July 9, 2004 11:42 AM PDT

Report: WiMax won't take off soon

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WiMax in the wings

June 25, 2004
Despite a lot of recent attention, the wireless broadband technology WiMax is years away from wide use--and will take root in Europe and Asia before spreading to U.S. shores, according to a report.

More than 7 million subscribers worldwide will get wireless broadband access from carriers selling WiMax services by the end of 2009, according to a report released this week by research firm Parks Associates. Carriers will start with equipment using the fixed version of WiMax, which means the service will initially be available only to subscribers in homes and businesses.

WiMax is radio technology that promises two-way Internet access at several megabits per second, with ranges of several miles. Backers of the technology believe it can challenge DSL and cable broadband services because it offers similar speeds but costs carriers less to set up, since installation doesn't require roads to be torn up.

The up-and-coming technology is expected to be particularly useful at getting broadband service to remote areas economically or physically out of read of conventional wired networks. WiMax will probably find its first success in Europe and Asia, said Parks Associates senior analyst Michael Cai.

Companies selling WiMax products and services will find fertile ground in developing countries, where the need for voice and data services is hampered by poor wireline infrastructure.

WiMax has recently pulled ahead of competing wireless broadband technologies-in-development. The standard for fixed WiMax, 802.16-2004, was approved by an industry body late last month, which should spur development and sales of lower-cost equipment. However, testing and certifying that gear will take time. High-volume shipments of those products are not expected until 2006.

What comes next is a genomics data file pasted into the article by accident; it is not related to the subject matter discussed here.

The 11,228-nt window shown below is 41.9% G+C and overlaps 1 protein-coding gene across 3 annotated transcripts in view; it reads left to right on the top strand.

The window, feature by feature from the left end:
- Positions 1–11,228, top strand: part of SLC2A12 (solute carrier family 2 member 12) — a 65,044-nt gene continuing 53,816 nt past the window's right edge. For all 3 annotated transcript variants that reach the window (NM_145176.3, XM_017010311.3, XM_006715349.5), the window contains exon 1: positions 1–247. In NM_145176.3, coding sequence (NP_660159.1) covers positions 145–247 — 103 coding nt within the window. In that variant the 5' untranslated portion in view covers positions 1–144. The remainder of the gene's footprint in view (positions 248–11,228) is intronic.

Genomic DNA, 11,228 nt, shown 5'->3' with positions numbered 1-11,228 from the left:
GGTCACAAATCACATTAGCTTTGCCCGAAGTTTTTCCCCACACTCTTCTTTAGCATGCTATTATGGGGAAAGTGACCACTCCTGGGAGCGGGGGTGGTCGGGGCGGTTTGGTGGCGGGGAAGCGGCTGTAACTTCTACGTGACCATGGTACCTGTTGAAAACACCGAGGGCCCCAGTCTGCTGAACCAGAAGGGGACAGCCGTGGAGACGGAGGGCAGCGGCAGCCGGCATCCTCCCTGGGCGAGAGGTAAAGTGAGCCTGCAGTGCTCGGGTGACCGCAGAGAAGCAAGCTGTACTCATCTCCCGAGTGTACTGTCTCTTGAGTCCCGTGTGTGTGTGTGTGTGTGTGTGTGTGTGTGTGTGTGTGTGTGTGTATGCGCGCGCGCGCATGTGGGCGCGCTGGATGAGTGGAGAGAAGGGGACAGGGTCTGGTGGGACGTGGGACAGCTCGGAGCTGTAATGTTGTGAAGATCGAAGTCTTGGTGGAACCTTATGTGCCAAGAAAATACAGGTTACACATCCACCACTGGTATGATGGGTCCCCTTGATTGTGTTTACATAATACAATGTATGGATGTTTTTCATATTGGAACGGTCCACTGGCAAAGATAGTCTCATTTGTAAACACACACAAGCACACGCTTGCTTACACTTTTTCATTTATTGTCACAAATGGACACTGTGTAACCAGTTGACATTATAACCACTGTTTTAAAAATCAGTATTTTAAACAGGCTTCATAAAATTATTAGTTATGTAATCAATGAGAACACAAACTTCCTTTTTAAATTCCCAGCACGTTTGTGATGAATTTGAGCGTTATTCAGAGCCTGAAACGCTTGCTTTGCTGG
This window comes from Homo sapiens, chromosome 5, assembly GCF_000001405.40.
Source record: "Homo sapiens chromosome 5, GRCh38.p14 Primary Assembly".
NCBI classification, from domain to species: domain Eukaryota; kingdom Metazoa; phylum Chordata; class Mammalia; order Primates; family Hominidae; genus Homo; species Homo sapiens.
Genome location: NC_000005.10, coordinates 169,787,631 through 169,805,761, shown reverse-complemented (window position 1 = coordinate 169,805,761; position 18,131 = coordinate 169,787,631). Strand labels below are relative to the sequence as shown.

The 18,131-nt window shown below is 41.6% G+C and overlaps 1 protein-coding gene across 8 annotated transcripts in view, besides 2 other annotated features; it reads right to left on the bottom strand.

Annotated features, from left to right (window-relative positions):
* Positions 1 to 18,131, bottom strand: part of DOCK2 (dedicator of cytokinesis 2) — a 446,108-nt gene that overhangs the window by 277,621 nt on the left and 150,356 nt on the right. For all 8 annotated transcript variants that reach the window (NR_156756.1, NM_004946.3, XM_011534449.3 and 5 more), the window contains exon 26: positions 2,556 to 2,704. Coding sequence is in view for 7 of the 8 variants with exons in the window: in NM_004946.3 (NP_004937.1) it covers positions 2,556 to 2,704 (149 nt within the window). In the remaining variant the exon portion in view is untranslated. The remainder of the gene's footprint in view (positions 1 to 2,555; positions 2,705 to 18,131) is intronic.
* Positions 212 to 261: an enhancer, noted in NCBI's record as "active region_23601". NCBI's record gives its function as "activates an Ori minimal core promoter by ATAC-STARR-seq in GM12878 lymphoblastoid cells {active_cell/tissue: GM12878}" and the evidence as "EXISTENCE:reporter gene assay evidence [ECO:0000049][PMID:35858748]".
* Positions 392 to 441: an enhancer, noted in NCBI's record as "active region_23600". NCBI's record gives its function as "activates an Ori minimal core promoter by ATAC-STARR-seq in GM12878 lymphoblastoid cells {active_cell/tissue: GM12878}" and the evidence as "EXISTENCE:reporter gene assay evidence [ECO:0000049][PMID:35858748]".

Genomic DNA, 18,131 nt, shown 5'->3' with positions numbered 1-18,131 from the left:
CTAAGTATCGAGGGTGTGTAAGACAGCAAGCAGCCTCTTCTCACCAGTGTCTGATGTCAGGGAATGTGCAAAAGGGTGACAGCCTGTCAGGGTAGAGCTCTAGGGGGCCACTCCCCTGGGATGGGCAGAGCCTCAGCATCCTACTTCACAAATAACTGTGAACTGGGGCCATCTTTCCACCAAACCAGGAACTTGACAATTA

Another WiMax standard, 802.16e, is in development. It will allow mobile devices to send and receive data, promising unwired broadband connections beyond the home or office desktop.

3 comments

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Sounds Promising
hey, the idea sounds promising to me. If the connection speed doesnt depend on distance and the speeds can reach that of 6-10mbits, then I will be looking more into the technology as it appears.
Posted by KDoggMDF (25 comments )
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Bull Hocky
This chaps my butt. This is what happens when you have politics involved. Now it looks like the cable and phone giants have paid off the politicians in this country to hold off. The other news stories that preceded this one were all really hyped up to get with the program. Now overnight we are hearing about 5 years now.
Somebody got paid off to hold off.
Whats makes the other country's more important?
This for one makes me sick?
Signed: Redneck in the boonies that is stuck with dialup and highpriced satellite.
PUKE PUKE
Posted by domcelyea (14 comments )
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Just like Wi-Fi
...I remember reading several years ago that Wi-Fi was just a fad and probably would never take off.
Posted by bobtheman22 (21 comments )
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